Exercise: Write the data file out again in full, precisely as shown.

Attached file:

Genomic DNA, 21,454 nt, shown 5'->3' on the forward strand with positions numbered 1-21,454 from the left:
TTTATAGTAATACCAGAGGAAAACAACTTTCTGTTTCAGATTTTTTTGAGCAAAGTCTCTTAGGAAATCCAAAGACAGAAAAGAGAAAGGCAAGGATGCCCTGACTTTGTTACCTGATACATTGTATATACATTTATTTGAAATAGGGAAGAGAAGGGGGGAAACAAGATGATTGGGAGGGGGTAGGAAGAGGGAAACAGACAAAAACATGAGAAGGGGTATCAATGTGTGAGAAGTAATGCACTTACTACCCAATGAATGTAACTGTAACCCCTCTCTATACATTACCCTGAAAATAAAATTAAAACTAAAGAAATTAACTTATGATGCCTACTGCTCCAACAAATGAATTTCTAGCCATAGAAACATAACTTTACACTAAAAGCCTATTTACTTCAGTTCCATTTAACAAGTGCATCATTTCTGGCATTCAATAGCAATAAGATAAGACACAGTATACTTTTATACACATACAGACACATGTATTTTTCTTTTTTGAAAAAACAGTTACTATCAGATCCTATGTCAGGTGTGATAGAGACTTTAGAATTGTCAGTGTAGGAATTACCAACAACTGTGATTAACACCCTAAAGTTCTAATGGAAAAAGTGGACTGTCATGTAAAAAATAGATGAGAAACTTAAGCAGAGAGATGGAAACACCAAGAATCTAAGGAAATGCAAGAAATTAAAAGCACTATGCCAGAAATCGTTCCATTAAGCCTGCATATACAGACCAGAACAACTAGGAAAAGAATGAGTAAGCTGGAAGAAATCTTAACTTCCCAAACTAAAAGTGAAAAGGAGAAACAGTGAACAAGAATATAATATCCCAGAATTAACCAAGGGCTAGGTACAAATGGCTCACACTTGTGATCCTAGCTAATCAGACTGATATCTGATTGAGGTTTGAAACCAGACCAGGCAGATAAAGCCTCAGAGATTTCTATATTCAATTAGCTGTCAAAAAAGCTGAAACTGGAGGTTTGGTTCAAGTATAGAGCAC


Genomic DNA, 21,454 nt, shown 5'->3' on the forward strand with positions numbered 1-21,454 from the left:
TTTATAGTAATACCAGAGGAAAACAACTTTCTGTTTCAGATTTTTTTGAGCAAAGTCTCTTAGGAAATCCAAAGACAGAAAAGAGAAAGGCAAGGATGCCCTGACTTTGTTACCTGATACATTGTATATACATTTATTTGAAATAGGGAAGAGAAGGGGGGAAACAAGATGATTGGGAGGGGGTAGGAAGAGGGAAACAGACAAAAACATGAGAAGGGGTATCAATGTGTGAGAAGTAATGCACTTACTACCCAATGAATGTAACTGTAACCCCTCTCTATACATTACCCTGAAAATAAAATTAAAACTAAAGAAATTAACTTATGATGCCTACTGCTCCAACAAATGAATTTCTAGCCATAGAAACATAACTTTACACTAAAAGCCTATTTACTTCAGTTCCATTTAACAAGTGCATCATTTCTGGCATTCAATAGCAATAAGATAAGACACAGTATACTTTTATACACATACAGACACATGTATTTTTCTTTTTTGAAAAAACAGTTACTATCAGATCCTATGTCAGGTGTGATAGAGACTTTAGAATTGTCAGTGTAGGAATTACCAACAACTGTGATTAACACCCTAAAGTTCTAATGGAAAAAGTGGACTGTCATGTAAAAAATAGATGAGAAACTTAAGCAGAGAGATGGAAACACCAAGAATCTAAGGAAATGCAAGAAATTAAAAGCACTATGCCAGAAATCGTTCCATTAAGCCTGCATATACAGACCAGAACAACTAGGAAAAGAATGAGTAAGCTGGAAGAAATCTTAACTTCCCAAACTAAAAGTGAAAAGGAGAAACAGTGAACAAGAATATAATATCCCAGAATTAACCAAGGGCTAGGTACAAATGGCTCACACTTGTGATCCTAGCTAATCAGACTGATATCTGATTGAGGTTTGAAACCAGACCAGGCAGATAAAGCCTCAGAGATTTCTATATTCAATTAGCTGTCAAAAAAGCTGAAACTGGAGGTTTGGTTCAAGTATAGAGCAC